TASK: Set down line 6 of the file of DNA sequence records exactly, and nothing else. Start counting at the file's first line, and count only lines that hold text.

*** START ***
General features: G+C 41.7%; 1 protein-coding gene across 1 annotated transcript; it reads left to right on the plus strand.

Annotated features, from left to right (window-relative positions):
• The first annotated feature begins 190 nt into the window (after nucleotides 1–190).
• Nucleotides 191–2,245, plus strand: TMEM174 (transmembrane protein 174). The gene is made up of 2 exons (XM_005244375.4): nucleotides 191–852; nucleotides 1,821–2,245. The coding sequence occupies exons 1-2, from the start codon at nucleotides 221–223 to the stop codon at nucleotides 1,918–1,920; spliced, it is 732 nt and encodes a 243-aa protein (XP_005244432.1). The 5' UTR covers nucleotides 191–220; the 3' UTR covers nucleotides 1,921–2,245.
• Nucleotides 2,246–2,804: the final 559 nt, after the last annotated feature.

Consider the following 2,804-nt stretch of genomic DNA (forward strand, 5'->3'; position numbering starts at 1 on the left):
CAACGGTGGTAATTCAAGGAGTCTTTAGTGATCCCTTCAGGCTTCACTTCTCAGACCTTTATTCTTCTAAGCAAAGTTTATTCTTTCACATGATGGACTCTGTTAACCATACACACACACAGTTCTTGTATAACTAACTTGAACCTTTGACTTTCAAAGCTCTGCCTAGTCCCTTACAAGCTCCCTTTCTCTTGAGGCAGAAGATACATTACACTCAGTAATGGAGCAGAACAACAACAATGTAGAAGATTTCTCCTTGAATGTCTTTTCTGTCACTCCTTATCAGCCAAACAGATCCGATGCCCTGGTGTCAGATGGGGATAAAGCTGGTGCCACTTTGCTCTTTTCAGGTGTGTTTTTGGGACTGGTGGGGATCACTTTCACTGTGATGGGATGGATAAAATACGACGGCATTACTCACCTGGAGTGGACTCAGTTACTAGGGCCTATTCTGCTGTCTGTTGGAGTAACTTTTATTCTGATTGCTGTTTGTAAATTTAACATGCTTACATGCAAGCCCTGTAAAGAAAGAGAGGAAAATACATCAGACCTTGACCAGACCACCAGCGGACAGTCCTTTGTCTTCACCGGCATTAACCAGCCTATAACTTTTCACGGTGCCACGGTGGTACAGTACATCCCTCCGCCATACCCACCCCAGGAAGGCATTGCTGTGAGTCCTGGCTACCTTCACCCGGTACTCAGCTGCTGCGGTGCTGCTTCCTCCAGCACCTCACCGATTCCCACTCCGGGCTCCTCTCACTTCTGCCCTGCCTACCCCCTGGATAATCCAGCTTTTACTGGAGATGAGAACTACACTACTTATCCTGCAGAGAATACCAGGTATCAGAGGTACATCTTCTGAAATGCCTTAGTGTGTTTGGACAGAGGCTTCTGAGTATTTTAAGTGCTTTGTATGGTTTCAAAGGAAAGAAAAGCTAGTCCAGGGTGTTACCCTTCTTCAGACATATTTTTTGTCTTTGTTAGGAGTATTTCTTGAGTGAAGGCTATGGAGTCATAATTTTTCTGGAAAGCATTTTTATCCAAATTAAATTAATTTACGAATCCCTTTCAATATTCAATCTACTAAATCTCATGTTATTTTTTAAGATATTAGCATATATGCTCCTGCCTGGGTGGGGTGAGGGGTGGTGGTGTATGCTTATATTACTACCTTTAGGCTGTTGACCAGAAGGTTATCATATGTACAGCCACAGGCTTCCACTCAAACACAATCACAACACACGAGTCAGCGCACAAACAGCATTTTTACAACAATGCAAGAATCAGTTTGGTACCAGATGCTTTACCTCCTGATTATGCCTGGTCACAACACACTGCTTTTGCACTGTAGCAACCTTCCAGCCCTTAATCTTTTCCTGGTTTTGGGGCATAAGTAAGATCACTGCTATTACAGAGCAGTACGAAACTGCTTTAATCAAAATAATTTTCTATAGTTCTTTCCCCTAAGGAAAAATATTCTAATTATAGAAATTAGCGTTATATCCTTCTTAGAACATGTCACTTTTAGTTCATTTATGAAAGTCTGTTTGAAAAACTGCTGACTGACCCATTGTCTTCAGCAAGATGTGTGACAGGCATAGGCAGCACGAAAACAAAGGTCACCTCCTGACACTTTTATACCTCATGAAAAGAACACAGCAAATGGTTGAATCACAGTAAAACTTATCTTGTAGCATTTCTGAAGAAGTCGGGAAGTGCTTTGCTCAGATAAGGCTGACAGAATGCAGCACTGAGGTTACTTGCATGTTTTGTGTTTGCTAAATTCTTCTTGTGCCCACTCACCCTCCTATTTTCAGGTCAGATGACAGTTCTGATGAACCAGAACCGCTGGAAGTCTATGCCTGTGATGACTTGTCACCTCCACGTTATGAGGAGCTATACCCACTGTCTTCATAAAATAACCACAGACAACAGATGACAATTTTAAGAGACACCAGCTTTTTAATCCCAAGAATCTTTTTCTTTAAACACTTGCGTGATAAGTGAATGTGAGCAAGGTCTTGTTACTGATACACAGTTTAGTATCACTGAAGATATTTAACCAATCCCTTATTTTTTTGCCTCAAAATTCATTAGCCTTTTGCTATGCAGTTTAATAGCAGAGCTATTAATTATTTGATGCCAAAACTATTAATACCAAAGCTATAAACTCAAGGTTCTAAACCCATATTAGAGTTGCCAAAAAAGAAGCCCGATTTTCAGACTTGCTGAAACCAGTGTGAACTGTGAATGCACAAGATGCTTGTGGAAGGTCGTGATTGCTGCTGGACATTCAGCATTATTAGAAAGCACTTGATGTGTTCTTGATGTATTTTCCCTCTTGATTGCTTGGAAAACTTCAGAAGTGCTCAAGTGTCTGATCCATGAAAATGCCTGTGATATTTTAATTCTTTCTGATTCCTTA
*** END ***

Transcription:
Consider the following 2,804-nt stretch of genomic DNA (forward strand, 5'->3'; position numbering starts at 1 on the left):